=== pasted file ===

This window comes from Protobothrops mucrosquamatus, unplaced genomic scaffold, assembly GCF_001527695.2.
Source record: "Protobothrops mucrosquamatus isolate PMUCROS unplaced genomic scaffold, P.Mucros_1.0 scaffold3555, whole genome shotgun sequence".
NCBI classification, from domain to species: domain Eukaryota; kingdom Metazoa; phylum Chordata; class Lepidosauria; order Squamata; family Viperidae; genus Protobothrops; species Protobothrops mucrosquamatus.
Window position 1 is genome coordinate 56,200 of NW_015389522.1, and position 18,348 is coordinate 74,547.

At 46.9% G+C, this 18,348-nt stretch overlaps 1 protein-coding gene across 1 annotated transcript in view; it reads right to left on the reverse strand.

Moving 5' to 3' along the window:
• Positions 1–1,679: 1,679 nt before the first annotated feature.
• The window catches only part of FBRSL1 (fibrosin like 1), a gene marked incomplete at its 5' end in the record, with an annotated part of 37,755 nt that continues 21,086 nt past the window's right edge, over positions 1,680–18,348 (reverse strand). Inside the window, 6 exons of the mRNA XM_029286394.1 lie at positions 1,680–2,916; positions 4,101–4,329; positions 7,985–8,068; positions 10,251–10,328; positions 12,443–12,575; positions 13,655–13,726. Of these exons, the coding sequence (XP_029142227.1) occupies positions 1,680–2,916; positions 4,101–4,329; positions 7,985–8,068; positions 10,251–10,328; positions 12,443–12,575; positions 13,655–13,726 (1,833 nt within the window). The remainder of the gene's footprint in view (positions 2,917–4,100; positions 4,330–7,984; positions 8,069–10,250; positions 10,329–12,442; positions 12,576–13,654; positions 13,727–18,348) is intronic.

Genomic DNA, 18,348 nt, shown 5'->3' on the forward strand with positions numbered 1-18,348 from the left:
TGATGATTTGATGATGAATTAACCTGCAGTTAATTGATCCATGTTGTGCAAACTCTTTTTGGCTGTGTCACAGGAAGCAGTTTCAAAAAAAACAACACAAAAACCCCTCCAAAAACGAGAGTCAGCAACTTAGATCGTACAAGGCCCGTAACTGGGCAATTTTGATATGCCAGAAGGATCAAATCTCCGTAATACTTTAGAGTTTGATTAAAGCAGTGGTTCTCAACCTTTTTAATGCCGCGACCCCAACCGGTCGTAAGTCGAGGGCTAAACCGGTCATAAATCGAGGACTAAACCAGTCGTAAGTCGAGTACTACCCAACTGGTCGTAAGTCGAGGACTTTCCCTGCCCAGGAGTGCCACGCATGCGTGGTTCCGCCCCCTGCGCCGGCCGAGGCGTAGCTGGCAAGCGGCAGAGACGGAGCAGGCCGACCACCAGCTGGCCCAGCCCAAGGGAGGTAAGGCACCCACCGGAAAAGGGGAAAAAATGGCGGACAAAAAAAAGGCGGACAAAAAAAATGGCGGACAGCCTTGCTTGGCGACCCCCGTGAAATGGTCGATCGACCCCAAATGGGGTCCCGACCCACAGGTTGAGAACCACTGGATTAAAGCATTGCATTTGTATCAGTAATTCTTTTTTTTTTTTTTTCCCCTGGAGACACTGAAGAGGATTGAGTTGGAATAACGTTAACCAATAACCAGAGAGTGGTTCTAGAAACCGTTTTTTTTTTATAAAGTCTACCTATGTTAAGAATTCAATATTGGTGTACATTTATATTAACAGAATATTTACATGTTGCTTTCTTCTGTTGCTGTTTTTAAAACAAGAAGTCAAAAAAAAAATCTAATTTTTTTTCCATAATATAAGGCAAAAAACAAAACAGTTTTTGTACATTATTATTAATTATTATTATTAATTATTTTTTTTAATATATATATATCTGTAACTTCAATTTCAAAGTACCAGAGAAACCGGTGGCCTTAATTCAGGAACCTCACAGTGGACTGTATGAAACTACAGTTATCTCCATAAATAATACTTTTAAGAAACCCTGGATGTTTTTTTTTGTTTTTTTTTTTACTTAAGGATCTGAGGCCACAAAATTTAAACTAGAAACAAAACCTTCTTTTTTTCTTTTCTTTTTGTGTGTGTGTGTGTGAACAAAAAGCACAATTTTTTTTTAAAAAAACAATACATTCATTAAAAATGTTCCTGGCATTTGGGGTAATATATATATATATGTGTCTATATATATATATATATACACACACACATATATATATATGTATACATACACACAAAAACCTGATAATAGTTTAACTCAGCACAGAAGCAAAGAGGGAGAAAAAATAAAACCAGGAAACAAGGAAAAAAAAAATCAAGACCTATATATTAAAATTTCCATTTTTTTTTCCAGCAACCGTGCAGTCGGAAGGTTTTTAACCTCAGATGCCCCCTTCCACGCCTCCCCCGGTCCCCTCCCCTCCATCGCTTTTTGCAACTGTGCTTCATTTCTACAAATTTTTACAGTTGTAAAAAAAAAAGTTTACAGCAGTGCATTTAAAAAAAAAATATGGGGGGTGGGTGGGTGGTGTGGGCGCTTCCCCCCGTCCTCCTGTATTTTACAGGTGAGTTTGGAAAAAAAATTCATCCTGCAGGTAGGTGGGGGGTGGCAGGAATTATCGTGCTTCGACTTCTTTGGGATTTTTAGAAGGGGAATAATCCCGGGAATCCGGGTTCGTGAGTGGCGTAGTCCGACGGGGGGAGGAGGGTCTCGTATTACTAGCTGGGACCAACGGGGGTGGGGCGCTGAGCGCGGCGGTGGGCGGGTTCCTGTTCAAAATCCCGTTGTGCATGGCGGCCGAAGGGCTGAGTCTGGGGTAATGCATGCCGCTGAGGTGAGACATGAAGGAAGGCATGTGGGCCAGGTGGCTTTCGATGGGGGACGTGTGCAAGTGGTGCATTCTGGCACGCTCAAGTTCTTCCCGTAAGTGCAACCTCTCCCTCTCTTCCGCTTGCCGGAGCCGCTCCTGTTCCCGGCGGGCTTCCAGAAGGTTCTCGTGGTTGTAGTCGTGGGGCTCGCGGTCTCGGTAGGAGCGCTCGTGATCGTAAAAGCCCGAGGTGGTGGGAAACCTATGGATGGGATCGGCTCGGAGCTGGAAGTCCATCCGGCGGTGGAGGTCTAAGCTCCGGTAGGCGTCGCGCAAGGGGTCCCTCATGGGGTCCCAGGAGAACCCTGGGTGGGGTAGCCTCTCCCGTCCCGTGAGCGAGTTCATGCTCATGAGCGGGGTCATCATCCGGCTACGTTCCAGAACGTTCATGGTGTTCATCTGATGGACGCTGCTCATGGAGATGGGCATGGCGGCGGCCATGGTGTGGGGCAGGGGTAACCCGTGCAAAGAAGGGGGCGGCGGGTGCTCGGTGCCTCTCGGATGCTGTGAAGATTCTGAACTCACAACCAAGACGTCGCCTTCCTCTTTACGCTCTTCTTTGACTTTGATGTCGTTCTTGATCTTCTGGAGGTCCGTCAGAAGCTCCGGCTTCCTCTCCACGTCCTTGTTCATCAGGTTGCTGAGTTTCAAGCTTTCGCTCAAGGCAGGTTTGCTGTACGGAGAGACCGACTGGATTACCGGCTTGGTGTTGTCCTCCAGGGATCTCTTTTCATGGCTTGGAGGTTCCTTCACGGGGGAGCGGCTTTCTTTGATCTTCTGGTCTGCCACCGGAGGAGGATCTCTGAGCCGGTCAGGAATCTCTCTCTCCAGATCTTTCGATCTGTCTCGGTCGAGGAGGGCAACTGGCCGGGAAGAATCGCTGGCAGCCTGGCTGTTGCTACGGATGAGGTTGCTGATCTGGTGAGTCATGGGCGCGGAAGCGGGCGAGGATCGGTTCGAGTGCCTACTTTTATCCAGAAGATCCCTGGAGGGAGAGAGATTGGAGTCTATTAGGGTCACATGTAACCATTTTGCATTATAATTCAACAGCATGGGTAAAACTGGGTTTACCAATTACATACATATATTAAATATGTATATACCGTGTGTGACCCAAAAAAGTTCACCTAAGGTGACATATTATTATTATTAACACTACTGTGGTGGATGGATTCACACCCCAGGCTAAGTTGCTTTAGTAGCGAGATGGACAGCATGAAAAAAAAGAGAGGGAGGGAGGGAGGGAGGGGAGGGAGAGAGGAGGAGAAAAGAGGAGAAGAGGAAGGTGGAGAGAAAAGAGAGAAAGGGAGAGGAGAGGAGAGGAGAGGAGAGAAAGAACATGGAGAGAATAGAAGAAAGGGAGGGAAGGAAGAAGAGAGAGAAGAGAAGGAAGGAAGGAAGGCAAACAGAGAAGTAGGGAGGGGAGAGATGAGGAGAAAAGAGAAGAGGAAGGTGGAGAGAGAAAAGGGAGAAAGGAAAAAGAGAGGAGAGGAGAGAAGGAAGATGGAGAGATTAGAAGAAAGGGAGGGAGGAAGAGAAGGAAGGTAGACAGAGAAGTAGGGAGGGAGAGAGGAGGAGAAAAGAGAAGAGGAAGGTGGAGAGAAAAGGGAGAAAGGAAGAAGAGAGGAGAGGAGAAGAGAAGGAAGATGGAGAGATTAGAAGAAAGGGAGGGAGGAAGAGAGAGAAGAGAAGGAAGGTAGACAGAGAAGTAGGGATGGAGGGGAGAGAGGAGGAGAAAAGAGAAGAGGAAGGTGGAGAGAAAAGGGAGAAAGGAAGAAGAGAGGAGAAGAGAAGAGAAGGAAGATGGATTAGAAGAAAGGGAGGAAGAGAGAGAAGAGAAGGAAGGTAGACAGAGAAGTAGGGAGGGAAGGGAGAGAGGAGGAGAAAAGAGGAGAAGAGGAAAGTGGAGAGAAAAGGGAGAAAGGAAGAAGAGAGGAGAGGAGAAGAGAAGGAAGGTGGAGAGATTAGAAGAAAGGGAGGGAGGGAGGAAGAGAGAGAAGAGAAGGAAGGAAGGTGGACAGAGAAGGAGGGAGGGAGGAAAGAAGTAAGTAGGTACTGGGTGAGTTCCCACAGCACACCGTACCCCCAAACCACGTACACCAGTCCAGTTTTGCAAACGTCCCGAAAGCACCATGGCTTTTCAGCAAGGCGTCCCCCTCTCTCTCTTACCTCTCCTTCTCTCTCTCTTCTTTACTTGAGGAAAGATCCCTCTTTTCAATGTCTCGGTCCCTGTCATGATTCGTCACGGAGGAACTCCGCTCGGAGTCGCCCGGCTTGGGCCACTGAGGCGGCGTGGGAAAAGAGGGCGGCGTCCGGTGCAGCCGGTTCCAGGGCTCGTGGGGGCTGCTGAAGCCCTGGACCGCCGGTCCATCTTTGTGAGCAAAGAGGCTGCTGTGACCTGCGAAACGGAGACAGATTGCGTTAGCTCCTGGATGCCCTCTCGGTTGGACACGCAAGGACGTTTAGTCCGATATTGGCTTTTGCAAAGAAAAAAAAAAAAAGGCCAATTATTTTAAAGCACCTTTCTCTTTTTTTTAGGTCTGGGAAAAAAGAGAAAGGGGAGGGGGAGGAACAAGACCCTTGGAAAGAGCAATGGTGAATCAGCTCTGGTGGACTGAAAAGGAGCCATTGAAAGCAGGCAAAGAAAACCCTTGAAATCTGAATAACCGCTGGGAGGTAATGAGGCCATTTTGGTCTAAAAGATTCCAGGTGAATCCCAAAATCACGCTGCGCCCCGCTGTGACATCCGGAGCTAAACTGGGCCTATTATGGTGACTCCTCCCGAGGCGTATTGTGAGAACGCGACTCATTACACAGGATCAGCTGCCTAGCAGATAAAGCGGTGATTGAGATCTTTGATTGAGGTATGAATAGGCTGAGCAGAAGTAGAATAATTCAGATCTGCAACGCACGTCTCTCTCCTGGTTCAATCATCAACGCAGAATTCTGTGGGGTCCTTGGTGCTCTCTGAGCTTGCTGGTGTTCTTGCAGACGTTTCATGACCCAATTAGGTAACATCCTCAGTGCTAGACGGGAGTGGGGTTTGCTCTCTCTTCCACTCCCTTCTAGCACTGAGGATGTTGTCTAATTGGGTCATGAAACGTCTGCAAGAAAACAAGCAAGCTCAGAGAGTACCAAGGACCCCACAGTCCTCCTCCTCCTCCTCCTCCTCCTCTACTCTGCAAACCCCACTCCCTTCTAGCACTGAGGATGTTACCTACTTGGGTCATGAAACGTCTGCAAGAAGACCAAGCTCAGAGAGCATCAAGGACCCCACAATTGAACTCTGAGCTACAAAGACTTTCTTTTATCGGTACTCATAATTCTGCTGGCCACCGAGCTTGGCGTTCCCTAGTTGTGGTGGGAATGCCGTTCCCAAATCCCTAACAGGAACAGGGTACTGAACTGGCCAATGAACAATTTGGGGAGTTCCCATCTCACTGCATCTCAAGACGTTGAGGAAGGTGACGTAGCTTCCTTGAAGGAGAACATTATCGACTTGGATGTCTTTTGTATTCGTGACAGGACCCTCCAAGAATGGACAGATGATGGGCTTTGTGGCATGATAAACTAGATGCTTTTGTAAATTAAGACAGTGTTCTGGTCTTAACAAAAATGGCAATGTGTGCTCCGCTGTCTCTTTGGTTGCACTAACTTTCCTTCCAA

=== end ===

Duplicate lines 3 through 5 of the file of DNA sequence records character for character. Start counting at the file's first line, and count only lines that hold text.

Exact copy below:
NCBI classification, from domain to species: domain Eukaryota; kingdom Metazoa; phylum Chordata; class Lepidosauria; order Squamata; family Viperidae; genus Protobothrops; species Protobothrops mucrosquamatus.
Window position 1 is genome coordinate 56,200 of NW_015389522.1, and position 18,348 is coordinate 74,547.

At 46.9% G+C, this 18,348-nt stretch overlaps 1 protein-coding gene across 1 annotated transcript in view; it reads right to left on the reverse strand.